It’s been 20 years since Apple unveiled the iPod – a product that would become one of the company’s most popular and one that would become a game changer for the music industry.
Apple CEO Steve Jobs got up on stage at Apple’s Cupertino headquarters on October 23, 2001, with the promise of a “breakthrough digital device that’s not a Mac”.
There already were digital music players but they were clunky and hard to use and then Apple came along and made it simple and beautiful with the iPod.
Here’s how Steve Jobs described it on that fateful day:
“iPod is an MP3 music player, has CD quality music and it plays all of the popular open formats of digital music – MP3, MP3 variable bitrates, WAV, AIFF – but the biggest thing about iPod is it holds 1000 songs.
Now this is a quantum leap because it’s for most people it’s their entire music library. This is huge how many times have you got on the road with a CD player and said, “oh God the CD I didn’t bring the CD I want to listen to”.
“To have your whole music library with you at all times is a quantum leap in listening to music.”
And he was right. The iPod took off and broke sales record.
At the time digital music was on the rise, especially after Napster came along in the late 90s and showed people you could sharing digital music files for free.
Customers realised they didn’t need to have a CD or a vinyl record to hear a song – playing a digital file offered the same experience.
I purchased the iPod 1st Gen 10GB model in early 2002 and can remember explaining to people in the office (I was the Daily Telegraph sports editor at the time) what it was and how it worked.
The iPod caused a seismic shift in consumer behaviour.
But when the iPod was first released iTunes was still just a storage application for your digital music so the idea at the time of launch was to purchase a CD and “rip” it to your iTunes library which took seconds.
This meant you had the rights to listen to that music as you saw fit.
It wasn’t until October 2003 when the iTunes Store started selling digital music. You could not only buy albums but also single songs as well.
This was a point of no return for the music industry which has evolved and changed significantly moving away from physical media to digital files and now streaming services.
After the launch of the original iPod, the product was unstoppable and became a huge success for Apple.
It also spurred an entirely new media format – the podcast.
The idea was to create an audio program which could be played on demand on devices like the iPod – just like music.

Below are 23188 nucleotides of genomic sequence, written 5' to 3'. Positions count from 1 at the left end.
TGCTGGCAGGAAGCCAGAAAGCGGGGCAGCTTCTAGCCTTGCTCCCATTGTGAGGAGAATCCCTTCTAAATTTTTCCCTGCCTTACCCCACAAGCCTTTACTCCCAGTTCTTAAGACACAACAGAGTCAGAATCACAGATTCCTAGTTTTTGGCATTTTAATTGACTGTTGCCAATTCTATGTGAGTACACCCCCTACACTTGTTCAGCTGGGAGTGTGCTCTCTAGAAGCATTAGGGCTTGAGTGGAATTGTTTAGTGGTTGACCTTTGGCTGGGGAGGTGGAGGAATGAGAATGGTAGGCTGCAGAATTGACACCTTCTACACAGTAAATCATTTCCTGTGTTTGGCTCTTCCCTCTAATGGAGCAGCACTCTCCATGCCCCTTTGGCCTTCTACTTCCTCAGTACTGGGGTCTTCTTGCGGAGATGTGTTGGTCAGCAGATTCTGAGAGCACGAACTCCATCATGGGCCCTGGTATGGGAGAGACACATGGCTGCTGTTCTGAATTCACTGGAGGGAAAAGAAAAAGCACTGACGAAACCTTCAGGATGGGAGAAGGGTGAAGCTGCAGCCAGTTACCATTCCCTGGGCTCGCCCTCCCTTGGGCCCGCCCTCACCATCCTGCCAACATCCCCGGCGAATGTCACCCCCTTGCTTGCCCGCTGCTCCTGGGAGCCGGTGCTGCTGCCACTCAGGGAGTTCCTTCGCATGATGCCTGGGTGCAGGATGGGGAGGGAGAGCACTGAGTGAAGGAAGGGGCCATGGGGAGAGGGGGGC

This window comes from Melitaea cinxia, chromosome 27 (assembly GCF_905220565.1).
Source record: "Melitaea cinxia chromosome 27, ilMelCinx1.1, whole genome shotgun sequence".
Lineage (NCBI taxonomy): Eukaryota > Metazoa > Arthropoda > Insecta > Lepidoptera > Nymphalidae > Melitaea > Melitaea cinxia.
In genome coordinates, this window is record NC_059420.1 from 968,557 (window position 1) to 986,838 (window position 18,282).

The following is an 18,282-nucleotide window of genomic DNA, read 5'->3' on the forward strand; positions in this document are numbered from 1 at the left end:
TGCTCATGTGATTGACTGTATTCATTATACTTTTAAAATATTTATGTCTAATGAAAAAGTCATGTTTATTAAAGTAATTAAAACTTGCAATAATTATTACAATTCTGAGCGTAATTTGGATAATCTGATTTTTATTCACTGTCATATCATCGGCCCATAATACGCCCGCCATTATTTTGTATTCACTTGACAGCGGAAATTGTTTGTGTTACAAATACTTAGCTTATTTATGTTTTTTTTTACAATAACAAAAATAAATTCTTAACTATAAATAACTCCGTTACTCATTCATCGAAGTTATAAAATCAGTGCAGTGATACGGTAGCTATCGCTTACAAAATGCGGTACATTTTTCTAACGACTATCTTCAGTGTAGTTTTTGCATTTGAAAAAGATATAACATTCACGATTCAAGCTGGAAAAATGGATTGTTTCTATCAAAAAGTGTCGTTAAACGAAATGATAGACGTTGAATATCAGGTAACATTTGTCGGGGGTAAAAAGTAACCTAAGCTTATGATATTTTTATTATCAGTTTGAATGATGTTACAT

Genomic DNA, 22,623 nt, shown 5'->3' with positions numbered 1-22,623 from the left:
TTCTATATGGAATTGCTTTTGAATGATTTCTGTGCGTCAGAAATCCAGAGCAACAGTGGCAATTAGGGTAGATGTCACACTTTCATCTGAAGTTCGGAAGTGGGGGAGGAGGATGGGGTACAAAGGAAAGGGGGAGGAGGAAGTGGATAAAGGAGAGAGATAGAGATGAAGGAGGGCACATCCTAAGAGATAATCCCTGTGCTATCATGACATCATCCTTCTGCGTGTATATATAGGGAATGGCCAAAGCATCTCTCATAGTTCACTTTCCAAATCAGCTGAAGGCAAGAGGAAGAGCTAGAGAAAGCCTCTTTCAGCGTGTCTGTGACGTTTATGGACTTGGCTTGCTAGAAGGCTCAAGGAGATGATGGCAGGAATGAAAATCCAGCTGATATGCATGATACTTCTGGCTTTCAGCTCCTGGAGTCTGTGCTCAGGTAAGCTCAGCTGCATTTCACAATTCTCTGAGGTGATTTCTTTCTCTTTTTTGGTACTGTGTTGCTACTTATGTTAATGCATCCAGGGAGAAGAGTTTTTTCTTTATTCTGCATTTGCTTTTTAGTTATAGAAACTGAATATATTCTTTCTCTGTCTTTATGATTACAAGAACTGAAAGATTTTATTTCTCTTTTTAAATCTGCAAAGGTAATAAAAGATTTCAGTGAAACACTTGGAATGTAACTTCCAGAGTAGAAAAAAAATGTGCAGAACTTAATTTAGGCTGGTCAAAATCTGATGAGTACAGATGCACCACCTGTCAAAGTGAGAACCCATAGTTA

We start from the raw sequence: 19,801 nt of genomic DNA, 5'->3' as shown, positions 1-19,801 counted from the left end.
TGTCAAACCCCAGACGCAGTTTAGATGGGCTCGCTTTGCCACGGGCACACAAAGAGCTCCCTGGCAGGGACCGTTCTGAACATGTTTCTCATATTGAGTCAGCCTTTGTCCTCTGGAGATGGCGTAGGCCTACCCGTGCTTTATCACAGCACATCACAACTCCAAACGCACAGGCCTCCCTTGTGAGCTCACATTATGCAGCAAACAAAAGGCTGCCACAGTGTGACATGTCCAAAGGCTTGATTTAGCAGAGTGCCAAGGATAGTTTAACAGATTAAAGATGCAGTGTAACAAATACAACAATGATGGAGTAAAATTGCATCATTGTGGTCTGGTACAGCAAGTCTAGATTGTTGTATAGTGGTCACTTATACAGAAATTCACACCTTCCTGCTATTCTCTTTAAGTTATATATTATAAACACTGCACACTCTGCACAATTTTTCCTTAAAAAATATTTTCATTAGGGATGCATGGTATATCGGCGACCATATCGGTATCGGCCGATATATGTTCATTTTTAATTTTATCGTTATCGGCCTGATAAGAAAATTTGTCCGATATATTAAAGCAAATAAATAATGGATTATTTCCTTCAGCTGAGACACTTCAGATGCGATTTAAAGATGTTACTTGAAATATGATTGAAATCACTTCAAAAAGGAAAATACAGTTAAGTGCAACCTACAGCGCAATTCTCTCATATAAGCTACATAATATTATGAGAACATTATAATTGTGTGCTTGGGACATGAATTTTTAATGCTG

And today podcasts are more popular than ever.
The original iPod had a 5GB capacity and was later offered a 10GB variant.
The 2nd Gen model was released less than a year later in July 2002 with 10GB and 20GB capacities.
In April 2003, Apple had already released a re-designed 3rd Gen device with touch sensitive buttons.
In January 2004, Apple released the iPod Mini in numerous colours and this is when the iPod really took off into the stratosphere. Apple owned close to the entire MP3 player market.
18 months later, Apple discontinued the iPod Mini at the height of its popularity and replaced it the iPod Nano which offers 1GB, 2GB and 4GB versions.
Meanwhile the classic iPod was expanding to up to 120GB.
In 2005, Apple introduced yet another iPod model – the iPod Shuffle which started at the about the size of a packet of chewing gum and shrunk down to the size of a 50-cent coin.
But the introduction of the iPhone in 2007 would be the beginning of the end for the iPod.
Apple revealed the iPod Touch in September 2007 – months after the original iPhone went on sale.
Since the iPhone hit the market and turned the smartphone market on its head, customers decided they’d spend their money on an iPhone – which was a touchscreen iPod as well – rather than having a separate device for their music. Now everything was in one unit.
The iPod Touch is still available to buy today but it hasn’t been updated since 2019 when the 7th gen model was released.
Today you can still buy 32GB ($299), 128GB ($449) and 256GB ($599) models.
Sales of iPods exceeded 400 million in the 20 years since the first model went on sale and they have mainly become collectors.
We still have our 1st Gen 10GB iPod – in fact – we use it in our background when shooting our videos and when doing live TV crosses.
The music industry is still mainly digital with subscription services now the norm for customers to listen to any song or album they want rather than buying individual CDs like we used to.
But vinyl has made a comeback of sorts with artists releasing their latest albums on vinyl which is still a valued format by audiophiles.
Who would have thought the effect iPod would have had – no one would have picked it 20 years ago.